USA - Broken Criminal Justice System
THE UNITED States has been the dominant world power since 1945, and U.S. leaders have long sought to preserve that privileged position. They understood, as did most Americans, that primacy brought important benefits. It made other states less likely to threaten America or its vital interests directly.
Not so long ago, a high-ranking Chinese official, who obviously had concluded that America's decline and China's rise were both inevitable, noted in a burst of candor to a senior U.S. official: "But, please, let America not decline too quickly." Although the inevitability of the Chinese leader's expectation is still far from certain, he was right to be cautious when looking forward to America's demise. For if America falters, the world is unlikely to be dominated by a single preeminent successor -- not even China.
Between You and Me Considering the some trillion dollars per year spent on defense related activities, an overhaul of the budget is long overdue.
Dan Drezner: Dear Bob and Gideon,
As leaders of the G-8 industrialized countries gather at Camp David later this week, there will be much talk of global leadership -- and of its importance for our crisis-prone world. In a world where so many challenges transcend borders -- threats to the stability of the global economy, climate change, cyberconflict, terrorism, and risks to reliable supplies of food and water, to name just a few -- the need for international cooperation has never been greater.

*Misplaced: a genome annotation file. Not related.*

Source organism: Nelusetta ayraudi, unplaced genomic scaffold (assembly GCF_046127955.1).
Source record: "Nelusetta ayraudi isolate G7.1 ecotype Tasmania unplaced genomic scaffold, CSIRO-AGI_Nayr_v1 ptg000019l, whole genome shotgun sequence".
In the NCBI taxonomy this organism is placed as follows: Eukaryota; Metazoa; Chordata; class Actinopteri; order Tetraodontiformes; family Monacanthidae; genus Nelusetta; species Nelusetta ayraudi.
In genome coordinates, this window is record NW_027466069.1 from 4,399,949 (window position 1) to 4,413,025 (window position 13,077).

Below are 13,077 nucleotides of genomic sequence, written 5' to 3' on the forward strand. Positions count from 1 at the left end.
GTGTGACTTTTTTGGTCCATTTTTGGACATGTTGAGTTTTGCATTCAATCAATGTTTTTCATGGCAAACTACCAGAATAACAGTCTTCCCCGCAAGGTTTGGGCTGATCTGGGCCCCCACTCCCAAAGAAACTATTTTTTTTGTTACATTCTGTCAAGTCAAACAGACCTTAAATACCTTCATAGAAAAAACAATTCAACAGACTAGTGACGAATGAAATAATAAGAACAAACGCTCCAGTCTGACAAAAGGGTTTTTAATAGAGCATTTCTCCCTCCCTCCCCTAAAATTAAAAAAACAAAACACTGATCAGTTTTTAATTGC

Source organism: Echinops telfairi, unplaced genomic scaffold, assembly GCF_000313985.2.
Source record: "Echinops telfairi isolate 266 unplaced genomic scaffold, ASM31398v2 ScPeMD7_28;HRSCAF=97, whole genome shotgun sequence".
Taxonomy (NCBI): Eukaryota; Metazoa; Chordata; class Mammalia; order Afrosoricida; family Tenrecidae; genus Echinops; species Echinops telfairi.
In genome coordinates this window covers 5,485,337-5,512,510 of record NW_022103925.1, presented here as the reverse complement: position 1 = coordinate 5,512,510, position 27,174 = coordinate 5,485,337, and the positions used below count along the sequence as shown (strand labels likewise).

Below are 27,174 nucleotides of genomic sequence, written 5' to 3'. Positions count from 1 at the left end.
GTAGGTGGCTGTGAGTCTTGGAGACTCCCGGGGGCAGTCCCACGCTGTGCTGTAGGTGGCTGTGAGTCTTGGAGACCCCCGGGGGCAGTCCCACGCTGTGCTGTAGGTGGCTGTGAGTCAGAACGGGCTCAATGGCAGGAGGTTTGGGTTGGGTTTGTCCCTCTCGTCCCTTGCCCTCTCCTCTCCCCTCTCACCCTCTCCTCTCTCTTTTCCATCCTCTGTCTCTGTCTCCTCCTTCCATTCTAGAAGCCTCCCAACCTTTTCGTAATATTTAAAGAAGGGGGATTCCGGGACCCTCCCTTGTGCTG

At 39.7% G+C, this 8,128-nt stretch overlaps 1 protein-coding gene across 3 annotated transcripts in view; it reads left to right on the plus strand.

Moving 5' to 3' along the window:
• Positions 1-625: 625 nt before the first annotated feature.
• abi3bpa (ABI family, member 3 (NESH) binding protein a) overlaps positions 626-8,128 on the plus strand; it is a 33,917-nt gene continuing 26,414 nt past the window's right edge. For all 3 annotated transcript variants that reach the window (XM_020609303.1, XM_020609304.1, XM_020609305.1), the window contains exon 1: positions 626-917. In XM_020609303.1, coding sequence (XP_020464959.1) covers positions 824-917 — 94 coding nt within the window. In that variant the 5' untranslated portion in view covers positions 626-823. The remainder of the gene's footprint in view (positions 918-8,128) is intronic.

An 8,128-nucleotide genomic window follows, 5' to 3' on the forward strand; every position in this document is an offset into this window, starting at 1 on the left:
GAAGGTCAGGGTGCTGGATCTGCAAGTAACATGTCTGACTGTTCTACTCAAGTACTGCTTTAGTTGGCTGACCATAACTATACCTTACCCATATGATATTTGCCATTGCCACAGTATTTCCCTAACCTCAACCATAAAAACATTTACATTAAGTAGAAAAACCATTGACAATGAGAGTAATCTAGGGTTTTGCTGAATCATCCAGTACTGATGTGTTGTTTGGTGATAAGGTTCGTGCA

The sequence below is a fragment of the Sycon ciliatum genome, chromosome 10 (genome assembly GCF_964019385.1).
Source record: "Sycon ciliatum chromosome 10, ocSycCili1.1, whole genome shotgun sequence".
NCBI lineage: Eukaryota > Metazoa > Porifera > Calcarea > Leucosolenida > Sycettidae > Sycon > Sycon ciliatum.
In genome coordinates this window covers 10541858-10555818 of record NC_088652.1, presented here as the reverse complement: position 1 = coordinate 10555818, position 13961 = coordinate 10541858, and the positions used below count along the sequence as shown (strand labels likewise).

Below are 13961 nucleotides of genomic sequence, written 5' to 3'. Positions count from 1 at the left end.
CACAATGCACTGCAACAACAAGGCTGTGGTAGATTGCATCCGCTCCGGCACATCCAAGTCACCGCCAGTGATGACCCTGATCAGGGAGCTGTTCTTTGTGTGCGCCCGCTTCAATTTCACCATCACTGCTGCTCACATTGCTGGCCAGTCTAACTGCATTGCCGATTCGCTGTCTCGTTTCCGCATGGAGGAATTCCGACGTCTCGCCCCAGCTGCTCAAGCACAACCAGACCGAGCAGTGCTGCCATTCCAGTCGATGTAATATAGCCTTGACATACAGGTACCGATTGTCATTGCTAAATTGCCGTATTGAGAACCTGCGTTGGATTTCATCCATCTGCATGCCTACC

Exit from comment view mode. Click to hide this space Comments View/Create comment on this paragraph NEW YORK – The 2008 financial crisis marked the end of the global order as we knew it.
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Before 2013 begins, catch up on the best of 2012. From now until the New Year, we will be re-posting some of The New Republic ’s most thought-provoking pieces of the year.
"This century must be an American century," Mitt Romney insisted in a recent speech on foreign policy.
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Barack Obama and Mitt Romney don't generally agree on much.
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Even with the president’s approval rating showing signs of life and the Republicans busily bashing themselves over the head — “one is a practicing polygamist and he’s not even the Mormon,” retired Supreme Court Justice Sandra Day O’Connor recently quipped about her party’s two frontrunners — America continues to track right, according to polling data released by the Gallup Organization last week. Americans at this political moment are significantly more likely to identify as conservative than as liberal: conservatives outnumber liberals by nearly two to one.